Roseanne Barr stars as Ruth Pratchett, a devoted wife to her accountant hubby Bob (Ed Begley Jr.), and mother to two precocious children. One day while attending a swank party, Bob meets and eventually has a fling with best-selling romance novelist Mary Fisher (Meryl Streep), and while they do their best to keep things under wraps, Ruth knows better. As their marriage falls apart, Ruth vows revenge, and set about destroying all of the things good old Bob and his mistress hold dear – his home, his family, his career, and his freedom. Susan Seidelman directs this cult comedy.
In this follow-up to the 1984 hit, Romancing the Stone, it’s hard to live up to a “happily ever after ending”, especially for a successful romance novelist like Joan Wilder (Kathleen Turner), who has learned more about romance in the chase than she does in the union of the two would-be lovebirds. It’s affecting her work, as she struggles to come up with new dreams and situations to fuel her romance novels, resulting in a prolonged bout of writer’s block. As Joan and her hunky man of adventure, Jack Colton (Michael Douglas), have spent their time living the life of luxury partying in Cannes and sailing on their yacht off the French Riviera, boredom begins to set in, realizing the excitement in their lives lie more in reminiscing, causing them to wonder if their good run of romance has run out as they near the expectation of their marriage in Greece.
When a well-known leader within the fictional North African country of Kadir, a supremely wealthy sheikh named Omar (Spyros Fokas), approaches her to write his life’s story, on the hope of elevating his status among his people to become the new emperor there, Joan sees new possibilities to change her scenery, her outlook, and her horizons as a writer. Jack and Joan reluctantly split up, but when Jack catches wind that Omar may be in possession of the mysteriously alluring “Jewel of the Nile”, his soldier-of-fortune ways get the better of him, so he decides to get a closer look in Kadir, as does the diminutive lowlife named Ralph (Danny DeVito), who insists that Jack owes him enough for them to help each other get the jewel and split their fortune. Meanwhile, Joan discovers that Omar’s dark side and his attempt at a bloody power grab, leading her to try to get the scoop, as well as help spring a valuable prisoner who is seen as a folk hero to the people of the region, and therefore, Omar’s greatest threat to be respected as leader.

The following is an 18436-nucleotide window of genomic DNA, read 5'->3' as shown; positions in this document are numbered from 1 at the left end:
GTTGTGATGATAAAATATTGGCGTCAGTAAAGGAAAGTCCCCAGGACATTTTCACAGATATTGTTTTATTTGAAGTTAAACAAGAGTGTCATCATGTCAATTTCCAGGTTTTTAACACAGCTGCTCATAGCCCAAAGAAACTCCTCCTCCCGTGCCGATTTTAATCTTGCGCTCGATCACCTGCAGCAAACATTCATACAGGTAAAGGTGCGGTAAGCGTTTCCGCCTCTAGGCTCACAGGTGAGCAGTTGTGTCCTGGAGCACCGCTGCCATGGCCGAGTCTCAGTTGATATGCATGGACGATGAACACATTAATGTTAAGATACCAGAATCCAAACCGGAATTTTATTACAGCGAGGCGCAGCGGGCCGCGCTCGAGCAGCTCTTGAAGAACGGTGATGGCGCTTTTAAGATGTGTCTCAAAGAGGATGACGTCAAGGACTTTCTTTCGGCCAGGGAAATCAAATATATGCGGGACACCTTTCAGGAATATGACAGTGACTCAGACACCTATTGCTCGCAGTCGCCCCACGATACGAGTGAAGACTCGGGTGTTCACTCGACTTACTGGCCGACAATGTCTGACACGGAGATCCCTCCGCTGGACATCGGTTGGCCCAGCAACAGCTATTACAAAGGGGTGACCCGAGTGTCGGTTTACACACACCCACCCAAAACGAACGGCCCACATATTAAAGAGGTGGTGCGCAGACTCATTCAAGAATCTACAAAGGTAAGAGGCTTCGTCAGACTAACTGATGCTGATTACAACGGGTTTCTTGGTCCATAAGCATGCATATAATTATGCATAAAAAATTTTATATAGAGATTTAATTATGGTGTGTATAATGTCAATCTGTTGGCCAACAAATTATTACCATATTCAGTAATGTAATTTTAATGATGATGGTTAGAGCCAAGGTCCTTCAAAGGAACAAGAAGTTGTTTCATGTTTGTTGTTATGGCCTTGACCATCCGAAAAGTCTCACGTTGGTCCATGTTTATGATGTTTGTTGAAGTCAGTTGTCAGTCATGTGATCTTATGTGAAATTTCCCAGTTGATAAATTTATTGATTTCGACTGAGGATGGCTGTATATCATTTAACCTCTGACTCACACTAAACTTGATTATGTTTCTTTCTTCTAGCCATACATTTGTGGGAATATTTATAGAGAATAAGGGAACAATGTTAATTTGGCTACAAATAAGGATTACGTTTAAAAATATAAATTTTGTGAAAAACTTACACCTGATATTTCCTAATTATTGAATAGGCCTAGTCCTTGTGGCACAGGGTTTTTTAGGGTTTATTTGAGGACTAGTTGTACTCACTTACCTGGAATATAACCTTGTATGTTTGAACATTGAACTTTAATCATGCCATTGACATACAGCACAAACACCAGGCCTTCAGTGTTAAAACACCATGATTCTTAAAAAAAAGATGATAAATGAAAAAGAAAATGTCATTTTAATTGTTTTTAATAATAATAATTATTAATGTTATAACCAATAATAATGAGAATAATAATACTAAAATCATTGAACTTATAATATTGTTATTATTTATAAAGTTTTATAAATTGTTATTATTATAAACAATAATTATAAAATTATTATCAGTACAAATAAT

Joan Wilder (Kathleen Turner), a best-selling writer of romance novels, has little romance in her own life. She dreams of a tall, dark and handsome man to rescue her and whisk her off her feet, much like the hero in her series of sexy adventure novels, though her waiting for her idealized man may be the reason why she is still single. When Joan’s sister is kidnapped, Joan must travel to Colombia to give some baddies a mysterious map she was sent by her recently butchered brother-in-law to free her. Unfortunately, the corrupt local police are after the same map and when Joan takes the wrong bus upon arrival, she soon finds herself on the run for her life. She comes across a local soldier of fortune named Jack Colton (Michael Douglas), who agrees to escort her to the nearest phone booth (for a price), but soon discovers the journey will be harder than they bargained for. Jack has the idea that they should follow the map to get to the treasure it points to, because it is the treasure and not the map that is the true bargaining chip. Could this be the adventure she has searched for all her life? Danny DeVito co-stars in this Robert Zemeckis film.
Sean Astin stars as Mikey, the youngest of two brothers who are about to move from their home in Astoria, Oregon because their family lacks the funds to stop a developer from taking over the area to expand a lush country club. This would end many friendships with the other children in the area, which they’ve dubbed “the Goondocks”, and their crew call themselves The Goonies, who are united in their quest for adventure and shenanigans. Things take an interesting turn when a map is discovered in Mikey’s father’s collection of antiques in their attic, which promises to lead to the secret fortune of the infamous One-Eyed Willy, whose cache of jewels promises to make them rich beyond imagination, once they get though all the pirate booty-traps (er, I mean, booby-traps). The gang end up finding the entrance to the caves where the loot is hidden, but a rival group of thieves threatens to get there first, and to kill anyone who gets in their way. Steven Spielberg produces, Chris Columbus scripts, and Richard Donner directs. Also features Josh Brolin, Jeff Cohen, Corey Feldman, Jonathan Ke Quan, Kerri Green, Martha Plimpton, Anne Ramsey, John Matuszak, Robert Davi, and Joe Pantoliano.